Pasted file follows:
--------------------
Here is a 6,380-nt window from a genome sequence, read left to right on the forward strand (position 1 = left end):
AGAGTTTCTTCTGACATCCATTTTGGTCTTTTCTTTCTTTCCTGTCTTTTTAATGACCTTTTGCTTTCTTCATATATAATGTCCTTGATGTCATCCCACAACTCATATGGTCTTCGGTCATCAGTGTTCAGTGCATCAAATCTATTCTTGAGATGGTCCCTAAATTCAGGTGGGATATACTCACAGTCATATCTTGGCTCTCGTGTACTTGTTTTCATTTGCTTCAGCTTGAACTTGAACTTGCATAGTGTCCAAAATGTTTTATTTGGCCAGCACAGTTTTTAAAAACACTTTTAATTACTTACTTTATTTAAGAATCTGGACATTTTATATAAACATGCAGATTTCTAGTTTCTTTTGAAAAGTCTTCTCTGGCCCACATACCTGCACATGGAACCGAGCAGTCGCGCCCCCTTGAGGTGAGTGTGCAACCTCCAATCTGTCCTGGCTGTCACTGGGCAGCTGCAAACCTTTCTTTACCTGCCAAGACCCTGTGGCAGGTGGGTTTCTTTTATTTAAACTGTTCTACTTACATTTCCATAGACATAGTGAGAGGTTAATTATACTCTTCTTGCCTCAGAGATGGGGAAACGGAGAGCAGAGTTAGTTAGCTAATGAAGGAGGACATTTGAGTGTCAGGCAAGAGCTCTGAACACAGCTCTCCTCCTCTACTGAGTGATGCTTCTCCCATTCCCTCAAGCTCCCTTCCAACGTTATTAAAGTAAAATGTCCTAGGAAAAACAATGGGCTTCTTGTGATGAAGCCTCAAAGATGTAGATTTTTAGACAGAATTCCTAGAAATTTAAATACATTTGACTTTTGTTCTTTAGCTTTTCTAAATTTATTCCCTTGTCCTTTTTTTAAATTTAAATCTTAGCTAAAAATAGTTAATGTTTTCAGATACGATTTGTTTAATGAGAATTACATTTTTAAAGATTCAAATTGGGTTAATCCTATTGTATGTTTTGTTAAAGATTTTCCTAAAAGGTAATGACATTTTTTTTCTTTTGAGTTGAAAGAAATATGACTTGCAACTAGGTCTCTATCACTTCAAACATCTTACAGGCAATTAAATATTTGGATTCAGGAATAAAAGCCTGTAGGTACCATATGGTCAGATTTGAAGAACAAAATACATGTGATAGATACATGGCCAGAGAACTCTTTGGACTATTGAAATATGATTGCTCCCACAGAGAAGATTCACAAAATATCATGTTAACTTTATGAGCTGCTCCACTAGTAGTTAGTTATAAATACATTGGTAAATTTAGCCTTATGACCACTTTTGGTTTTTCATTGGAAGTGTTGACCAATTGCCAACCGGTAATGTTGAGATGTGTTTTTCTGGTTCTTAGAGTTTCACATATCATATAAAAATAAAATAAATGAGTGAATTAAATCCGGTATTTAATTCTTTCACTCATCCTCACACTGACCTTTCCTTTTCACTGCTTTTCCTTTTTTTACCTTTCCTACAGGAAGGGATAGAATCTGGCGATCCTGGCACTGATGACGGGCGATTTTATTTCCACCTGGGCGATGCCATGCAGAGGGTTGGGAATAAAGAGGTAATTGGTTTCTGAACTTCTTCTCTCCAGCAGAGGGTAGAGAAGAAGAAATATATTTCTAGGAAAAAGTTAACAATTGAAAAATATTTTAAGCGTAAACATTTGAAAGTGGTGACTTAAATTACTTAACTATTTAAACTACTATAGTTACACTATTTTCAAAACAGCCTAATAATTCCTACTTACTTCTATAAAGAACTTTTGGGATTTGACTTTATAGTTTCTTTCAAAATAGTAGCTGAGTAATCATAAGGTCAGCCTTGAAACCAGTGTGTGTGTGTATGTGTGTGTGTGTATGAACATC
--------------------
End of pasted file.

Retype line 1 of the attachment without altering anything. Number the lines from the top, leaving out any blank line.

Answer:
Here is a 6,380-nt window from a genome sequence, read left to right on the forward strand (position 1 = left end):